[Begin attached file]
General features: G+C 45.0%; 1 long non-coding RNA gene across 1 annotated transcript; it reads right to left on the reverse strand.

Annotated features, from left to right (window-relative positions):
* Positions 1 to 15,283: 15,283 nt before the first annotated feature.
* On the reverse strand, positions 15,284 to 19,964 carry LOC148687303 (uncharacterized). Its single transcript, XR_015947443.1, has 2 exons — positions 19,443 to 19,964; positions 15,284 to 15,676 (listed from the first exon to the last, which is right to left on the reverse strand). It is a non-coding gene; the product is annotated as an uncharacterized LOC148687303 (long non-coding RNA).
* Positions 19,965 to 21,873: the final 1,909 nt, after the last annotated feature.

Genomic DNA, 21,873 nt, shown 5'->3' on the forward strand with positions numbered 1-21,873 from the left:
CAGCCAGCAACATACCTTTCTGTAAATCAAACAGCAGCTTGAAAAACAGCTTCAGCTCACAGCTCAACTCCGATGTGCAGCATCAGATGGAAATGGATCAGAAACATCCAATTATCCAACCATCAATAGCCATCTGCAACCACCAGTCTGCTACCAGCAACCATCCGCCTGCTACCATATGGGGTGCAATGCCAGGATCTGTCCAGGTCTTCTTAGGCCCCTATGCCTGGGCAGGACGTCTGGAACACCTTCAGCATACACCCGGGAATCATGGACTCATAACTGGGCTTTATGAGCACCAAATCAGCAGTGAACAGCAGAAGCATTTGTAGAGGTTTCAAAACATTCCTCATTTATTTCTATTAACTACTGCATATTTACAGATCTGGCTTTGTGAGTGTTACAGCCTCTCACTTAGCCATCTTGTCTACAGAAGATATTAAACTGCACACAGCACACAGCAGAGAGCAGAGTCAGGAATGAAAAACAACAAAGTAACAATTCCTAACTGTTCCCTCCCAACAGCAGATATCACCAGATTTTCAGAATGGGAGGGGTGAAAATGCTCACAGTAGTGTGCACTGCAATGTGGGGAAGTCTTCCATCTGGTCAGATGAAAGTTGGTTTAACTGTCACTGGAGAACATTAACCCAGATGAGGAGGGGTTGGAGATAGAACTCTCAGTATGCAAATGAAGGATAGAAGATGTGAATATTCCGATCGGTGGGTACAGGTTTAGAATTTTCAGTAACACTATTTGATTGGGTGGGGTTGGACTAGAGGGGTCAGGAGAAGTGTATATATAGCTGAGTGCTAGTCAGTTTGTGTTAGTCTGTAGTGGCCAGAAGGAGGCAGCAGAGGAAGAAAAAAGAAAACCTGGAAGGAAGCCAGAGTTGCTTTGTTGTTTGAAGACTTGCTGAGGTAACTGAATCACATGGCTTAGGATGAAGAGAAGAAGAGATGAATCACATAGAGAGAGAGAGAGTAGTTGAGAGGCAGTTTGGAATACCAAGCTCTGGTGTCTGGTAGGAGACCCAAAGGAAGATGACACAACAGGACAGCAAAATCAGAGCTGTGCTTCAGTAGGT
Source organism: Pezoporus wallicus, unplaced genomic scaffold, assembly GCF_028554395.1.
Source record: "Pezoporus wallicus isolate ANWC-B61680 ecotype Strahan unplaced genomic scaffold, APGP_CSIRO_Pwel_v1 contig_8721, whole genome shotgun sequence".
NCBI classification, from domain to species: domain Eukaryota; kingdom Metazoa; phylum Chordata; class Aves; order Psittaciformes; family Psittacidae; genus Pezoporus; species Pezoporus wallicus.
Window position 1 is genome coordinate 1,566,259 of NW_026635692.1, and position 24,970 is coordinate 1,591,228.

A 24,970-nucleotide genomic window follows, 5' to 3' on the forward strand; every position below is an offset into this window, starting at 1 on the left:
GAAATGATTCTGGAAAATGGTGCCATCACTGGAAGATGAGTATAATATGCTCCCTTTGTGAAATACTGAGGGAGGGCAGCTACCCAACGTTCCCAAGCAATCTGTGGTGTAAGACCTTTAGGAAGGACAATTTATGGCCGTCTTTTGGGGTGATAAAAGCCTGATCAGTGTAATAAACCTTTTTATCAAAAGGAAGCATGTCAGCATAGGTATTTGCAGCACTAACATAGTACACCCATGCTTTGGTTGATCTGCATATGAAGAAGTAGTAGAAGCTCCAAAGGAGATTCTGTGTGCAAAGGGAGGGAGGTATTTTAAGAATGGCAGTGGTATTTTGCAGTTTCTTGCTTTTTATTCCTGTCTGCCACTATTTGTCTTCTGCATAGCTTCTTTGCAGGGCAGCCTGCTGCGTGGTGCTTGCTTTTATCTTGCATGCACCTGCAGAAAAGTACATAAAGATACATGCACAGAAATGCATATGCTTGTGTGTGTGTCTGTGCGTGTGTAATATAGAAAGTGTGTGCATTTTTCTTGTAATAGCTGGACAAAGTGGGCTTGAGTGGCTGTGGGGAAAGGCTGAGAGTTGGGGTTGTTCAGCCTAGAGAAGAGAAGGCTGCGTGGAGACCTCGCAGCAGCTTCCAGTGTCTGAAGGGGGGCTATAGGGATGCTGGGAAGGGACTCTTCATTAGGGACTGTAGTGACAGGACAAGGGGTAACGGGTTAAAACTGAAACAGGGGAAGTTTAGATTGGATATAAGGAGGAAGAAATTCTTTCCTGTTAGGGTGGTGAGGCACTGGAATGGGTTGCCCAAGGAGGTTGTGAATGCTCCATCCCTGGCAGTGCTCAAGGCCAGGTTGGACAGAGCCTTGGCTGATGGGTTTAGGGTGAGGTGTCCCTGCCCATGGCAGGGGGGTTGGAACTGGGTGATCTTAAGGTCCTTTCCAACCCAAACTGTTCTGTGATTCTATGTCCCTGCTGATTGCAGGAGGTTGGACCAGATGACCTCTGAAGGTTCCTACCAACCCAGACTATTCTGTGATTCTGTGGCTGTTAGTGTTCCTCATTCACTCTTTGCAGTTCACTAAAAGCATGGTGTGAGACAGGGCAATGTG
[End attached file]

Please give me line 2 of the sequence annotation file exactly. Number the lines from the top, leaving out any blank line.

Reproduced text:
Annotated features, from left to right (window-relative positions):